The other day, a warrior in our private Facebook group asked a fascinating question: what’s the difference between worry and anxiety? Or are they the same?
It’s funny. When I was brainstorming names for this blog, I did a STACK of research and pondering. I chose Worry Warrior because I felt it takes a somewhat empowering approach to anxiety: you can be strong and have mental illness.
But I never really pondered the difference between worry and anxiety. To me, worry was the thinking part, and anxiety was the feeling part.
I worry in my mind, I feel anxious in my body.
I asked Twitter, and the response was similar:
Does that mean you can be worried without having anxiety? Yes. Many people worry about something (an exam, moving house), but then release that worry as soon as the scary situation ends.
Anxiety lingers. Drifts in and out of your mind and body like a wave. It’s always there – it’s just that sometimes you hear it as a whisper, other times a scream.
But can you have anxiety without being worried? Doubtful. Worry/fear is what sparks the symptoms of anxiety: sweaty palms, racing heart, irritability, swirly tummy…
Worry is the start of anxiety.
If you don’t have an anxiety disorder, the worry wanes when the problem is solved.
If you do have an anxiety disorder, the worry can bring on or heighten your anxiety.
After all, anxiety is a normal, healthy response to fear (worry). When something scary threatens you, your body produces hormones and gets blood to your limbs quickly – so you can hightail it outta there, or stay and fight.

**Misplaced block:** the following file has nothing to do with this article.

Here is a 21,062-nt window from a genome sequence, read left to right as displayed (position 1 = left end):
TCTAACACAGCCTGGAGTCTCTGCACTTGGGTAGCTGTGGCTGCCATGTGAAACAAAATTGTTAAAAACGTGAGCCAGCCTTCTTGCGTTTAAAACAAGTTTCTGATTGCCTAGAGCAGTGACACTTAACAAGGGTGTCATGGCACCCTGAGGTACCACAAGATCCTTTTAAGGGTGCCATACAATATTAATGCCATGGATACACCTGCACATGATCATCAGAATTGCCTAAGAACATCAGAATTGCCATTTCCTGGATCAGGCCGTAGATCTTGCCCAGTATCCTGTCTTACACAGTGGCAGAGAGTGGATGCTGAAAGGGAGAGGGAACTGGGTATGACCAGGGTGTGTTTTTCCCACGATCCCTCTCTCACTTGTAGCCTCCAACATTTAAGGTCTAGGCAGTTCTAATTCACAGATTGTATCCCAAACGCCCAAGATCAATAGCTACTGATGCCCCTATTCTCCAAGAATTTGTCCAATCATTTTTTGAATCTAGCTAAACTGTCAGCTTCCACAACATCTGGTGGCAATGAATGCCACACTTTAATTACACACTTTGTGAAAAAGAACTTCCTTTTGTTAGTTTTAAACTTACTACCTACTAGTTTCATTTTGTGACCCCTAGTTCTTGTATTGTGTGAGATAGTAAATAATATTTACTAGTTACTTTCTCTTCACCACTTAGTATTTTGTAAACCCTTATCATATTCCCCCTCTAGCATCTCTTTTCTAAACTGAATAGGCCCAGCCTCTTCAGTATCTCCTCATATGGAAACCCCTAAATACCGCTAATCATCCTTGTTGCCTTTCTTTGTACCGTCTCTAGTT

But an anxiety disorder is extreme worry or nervousness – often about nothing in particular.
Let’s dig deeper.
Anxiety is actually an umbrella term for many different disorders. Like:
- Generalised Anxiety Disorder (GAD)
- Social anxiety disorder (social phobia)
- Post-traumatic stress disorder (PTSD)
- Panic disorder
- Obsessive compulsive disorder
It’s not one thing. And so it’s not experienced equally by everyone. My anxiety looks and feels differently to your anxiety. Even if we have the same diagnosis, our anxiety adventure will be completely difference.
So that means:
Worry is specific. Anxiety is general.
Also, fear is a response to an actual, real-life threat. But anxiety is when you worry about a potential danger – a future event you may not be able to control.
That’s why my anxiety often manifests in over-planning (stuffing my bag with ‘essential’ supplies for all possible scenarios) or rehearsing difficult conversations with people – and imagining the worst possible outcome.
And as a type A anxious personality, I also feel a strong desire to problem solve (even though many people with anxiety find it difficult to see solutions). So not only am I having to solve problems in the here and now (“I have 5 minutes to get to the bus stop”), I’m also trying to avoid or solve future, fictional problems (“Better get the coins out of my bag now, so I don’t drop them all on the floor in front of everyone when I buy a ticket. And I should probably sit downstairs, because otherwise I won’t have enough time to get off the bus at my stop…”)
What about you?
Here’s a quick snapshot of the difference between worry and anxiety:
What is worry?
- Based on thoughts
- Experienced in the mind (when the prefrontal cortex or ‘thinking brain’ mingles with the limbic system – the ‘emotional brain’)
- Tends to be about a specific problem
- Prompts problem solving
What is anxiety?
- Starts in the mind (when the limbic system mingles with the amygdala, hippocampus, and hypothalamus to switch on your fear response)
- Expressed in symptoms, behaviours and actions
- Described as a continuous state of stress
- Prompts thinking in a loop, often unable to see solutions
So yes, there is a difference between worry and anxiety. You can worry, but not have anxiety. But if you have anxiety, you worry. A lot.
And that’s what Worry Warrior is all about.